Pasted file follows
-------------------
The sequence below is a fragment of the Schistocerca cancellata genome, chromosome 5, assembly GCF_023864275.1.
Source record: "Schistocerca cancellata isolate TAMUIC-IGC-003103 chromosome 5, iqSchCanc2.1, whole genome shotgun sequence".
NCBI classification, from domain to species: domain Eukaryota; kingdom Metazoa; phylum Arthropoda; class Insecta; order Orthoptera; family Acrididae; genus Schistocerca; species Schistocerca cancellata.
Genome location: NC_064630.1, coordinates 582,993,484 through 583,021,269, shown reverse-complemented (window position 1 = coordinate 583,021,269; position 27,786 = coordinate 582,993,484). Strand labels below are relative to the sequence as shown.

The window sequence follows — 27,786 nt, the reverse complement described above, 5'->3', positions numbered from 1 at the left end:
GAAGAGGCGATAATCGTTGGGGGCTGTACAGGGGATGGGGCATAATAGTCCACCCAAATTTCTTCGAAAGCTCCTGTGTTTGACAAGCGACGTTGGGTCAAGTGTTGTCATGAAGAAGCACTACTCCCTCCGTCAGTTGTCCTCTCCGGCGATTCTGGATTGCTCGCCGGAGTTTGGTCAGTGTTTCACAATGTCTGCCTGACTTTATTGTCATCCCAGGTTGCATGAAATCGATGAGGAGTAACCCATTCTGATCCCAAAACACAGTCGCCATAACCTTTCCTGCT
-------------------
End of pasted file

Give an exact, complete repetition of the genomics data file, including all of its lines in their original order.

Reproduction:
The sequence below is a fragment of the Schistocerca cancellata genome, chromosome 5, assembly GCF_023864275.1.
Source record: "Schistocerca cancellata isolate TAMUIC-IGC-003103 chromosome 5, iqSchCanc2.1, whole genome shotgun sequence".
NCBI classification, from domain to species: domain Eukaryota; kingdom Metazoa; phylum Arthropoda; class Insecta; order Orthoptera; family Acrididae; genus Schistocerca; species Schistocerca cancellata.
Genome location: NC_064630.1, coordinates 582,993,484 through 583,021,269, shown reverse-complemented (window position 1 = coordinate 583,021,269; position 27,786 = coordinate 582,993,484). Strand labels below are relative to the sequence as shown.

The window sequence follows — 27,786 nt, the reverse complement described above, 5'->3', positions numbered from 1 at the left end:
GAAGAGGCGATAATCGTTGGGGGCTGTACAGGGGATGGGGCATAATAGTCCACCCAAATTTCTTCGAAAGCTCCTGTGTTTGACAAGCGACGTTGGGTCAAGTGTTGTCATGAAGAAGCACTACTCCCTCCGTCAGTTGTCCTCTCCGGCGATTCTGGATTGCTCGCCGGAGTTTGGTCAGTGTTTCACAATGTCTGCCTGACTTTATTGTCATCCCAGGTTGCATGAAATCGATGAGGAGTAACCCATTCTGATCCCAAAACACAGTCGCCATAACCTTTCCTGCT